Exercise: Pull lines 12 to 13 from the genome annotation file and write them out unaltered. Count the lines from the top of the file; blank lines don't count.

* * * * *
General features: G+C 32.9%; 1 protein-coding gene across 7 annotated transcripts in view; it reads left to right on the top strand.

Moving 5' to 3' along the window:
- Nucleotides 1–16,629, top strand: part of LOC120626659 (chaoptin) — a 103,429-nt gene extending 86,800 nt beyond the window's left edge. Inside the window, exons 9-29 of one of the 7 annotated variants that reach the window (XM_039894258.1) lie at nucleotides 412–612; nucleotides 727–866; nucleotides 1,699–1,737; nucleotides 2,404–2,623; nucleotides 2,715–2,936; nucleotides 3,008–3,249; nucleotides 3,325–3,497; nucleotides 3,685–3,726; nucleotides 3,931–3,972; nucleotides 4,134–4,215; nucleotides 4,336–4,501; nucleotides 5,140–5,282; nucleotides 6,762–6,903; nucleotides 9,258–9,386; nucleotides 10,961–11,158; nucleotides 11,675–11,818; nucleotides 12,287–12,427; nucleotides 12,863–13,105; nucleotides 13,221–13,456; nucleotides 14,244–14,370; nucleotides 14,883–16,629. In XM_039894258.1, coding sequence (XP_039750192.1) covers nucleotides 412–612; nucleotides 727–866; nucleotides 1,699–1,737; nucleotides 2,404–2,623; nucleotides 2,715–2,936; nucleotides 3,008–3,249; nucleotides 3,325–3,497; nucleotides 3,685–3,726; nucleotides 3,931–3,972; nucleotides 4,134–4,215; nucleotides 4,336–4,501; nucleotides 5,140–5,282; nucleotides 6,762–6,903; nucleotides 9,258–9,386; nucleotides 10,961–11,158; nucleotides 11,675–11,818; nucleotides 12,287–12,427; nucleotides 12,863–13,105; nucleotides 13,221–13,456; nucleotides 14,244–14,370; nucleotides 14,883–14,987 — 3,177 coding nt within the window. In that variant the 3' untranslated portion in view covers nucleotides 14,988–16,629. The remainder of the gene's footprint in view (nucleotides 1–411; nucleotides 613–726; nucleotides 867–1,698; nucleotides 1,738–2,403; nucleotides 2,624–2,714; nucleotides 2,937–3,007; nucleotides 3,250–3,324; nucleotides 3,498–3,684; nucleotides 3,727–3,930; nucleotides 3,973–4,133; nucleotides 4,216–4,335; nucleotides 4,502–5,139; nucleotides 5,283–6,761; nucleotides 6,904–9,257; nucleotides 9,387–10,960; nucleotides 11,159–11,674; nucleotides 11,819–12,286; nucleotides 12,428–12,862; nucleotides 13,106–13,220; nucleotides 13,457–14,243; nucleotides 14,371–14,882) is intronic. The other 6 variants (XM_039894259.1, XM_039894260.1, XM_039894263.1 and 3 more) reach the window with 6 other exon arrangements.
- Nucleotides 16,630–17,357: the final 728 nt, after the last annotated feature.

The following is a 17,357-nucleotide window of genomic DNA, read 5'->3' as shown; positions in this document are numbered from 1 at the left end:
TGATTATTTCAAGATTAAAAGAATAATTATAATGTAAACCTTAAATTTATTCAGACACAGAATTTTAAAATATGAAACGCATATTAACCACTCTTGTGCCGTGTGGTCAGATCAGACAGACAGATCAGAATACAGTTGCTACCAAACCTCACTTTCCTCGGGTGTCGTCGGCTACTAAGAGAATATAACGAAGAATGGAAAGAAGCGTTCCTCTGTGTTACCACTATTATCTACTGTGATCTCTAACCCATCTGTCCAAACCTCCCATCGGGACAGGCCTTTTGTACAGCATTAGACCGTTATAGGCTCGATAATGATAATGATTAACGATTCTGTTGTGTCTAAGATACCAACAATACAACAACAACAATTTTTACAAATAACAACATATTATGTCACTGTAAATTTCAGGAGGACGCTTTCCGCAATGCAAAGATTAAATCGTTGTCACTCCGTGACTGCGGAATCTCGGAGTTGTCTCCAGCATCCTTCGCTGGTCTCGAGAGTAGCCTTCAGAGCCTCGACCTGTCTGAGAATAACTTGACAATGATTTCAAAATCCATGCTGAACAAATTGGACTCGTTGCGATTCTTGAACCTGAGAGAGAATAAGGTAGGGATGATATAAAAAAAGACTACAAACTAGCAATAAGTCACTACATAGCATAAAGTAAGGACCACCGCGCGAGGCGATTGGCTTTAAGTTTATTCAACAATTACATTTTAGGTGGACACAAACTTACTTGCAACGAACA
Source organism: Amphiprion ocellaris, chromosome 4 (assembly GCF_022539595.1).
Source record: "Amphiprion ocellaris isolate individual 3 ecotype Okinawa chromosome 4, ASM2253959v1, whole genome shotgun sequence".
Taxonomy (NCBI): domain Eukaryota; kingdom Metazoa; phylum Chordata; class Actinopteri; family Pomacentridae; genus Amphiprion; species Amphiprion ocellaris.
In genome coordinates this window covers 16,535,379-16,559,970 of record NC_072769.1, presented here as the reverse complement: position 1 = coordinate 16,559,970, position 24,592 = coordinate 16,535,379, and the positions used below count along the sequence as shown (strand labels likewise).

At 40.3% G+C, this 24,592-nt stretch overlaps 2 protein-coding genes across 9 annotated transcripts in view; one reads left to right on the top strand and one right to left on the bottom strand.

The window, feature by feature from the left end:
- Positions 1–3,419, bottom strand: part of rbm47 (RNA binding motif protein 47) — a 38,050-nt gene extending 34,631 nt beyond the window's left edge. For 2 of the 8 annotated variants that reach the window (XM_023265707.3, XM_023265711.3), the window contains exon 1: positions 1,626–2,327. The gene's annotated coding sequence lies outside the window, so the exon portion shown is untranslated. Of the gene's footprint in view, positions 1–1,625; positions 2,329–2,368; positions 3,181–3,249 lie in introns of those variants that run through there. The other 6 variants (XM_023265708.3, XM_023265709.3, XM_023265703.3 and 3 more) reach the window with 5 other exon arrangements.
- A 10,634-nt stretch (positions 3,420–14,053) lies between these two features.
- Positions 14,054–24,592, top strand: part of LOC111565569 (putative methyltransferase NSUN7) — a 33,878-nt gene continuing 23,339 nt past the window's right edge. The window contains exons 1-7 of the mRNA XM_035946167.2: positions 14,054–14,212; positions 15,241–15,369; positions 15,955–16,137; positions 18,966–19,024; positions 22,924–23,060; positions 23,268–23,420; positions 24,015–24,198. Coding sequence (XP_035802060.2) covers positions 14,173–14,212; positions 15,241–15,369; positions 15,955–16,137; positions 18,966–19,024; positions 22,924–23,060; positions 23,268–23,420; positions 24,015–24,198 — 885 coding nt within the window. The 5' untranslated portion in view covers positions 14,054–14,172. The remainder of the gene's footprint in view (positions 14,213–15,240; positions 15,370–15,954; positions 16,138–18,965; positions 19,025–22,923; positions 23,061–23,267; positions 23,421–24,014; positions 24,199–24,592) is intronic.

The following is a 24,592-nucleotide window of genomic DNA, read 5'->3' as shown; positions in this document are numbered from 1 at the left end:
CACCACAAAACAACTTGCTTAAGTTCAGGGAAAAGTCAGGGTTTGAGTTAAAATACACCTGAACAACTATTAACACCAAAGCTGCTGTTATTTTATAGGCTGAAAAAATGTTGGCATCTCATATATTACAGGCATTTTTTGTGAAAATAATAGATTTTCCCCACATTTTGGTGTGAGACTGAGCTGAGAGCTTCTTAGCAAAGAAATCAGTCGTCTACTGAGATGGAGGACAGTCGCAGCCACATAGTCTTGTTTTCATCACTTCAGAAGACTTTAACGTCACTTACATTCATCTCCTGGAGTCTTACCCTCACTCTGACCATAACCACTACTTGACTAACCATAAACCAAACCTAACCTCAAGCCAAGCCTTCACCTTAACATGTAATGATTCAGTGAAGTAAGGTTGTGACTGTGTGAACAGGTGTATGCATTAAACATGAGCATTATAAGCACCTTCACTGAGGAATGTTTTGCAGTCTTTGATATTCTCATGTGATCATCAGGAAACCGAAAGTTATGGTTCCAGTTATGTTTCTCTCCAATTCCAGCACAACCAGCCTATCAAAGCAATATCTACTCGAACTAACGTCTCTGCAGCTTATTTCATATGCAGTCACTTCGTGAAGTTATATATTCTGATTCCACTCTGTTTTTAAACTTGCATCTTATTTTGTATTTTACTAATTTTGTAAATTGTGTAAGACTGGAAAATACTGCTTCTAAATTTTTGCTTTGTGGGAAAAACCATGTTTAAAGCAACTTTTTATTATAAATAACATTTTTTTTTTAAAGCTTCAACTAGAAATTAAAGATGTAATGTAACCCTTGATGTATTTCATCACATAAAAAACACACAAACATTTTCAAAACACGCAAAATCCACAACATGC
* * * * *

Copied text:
The window, feature by feature from the left end:
- Positions 1–3,419, bottom strand: part of rbm47 (RNA binding motif protein 47) — a 38,050-nt gene extending 34,631 nt beyond the window's left edge. For 2 of the 8 annotated variants that reach the window (XM_023265707.3, XM_023265711.3), the window contains exon 1: positions 1,626–2,327. The gene's annotated coding sequence lies outside the window, so the exon portion shown is untranslated. Of the gene's footprint in view, positions 1–1,625; positions 2,329–2,368; positions 3,181–3,249 lie in introns of those variants that run through there. The other 6 variants (XM_023265708.3, XM_023265709.3, XM_023265703.3 and 3 more) reach the window with 5 other exon arrangements.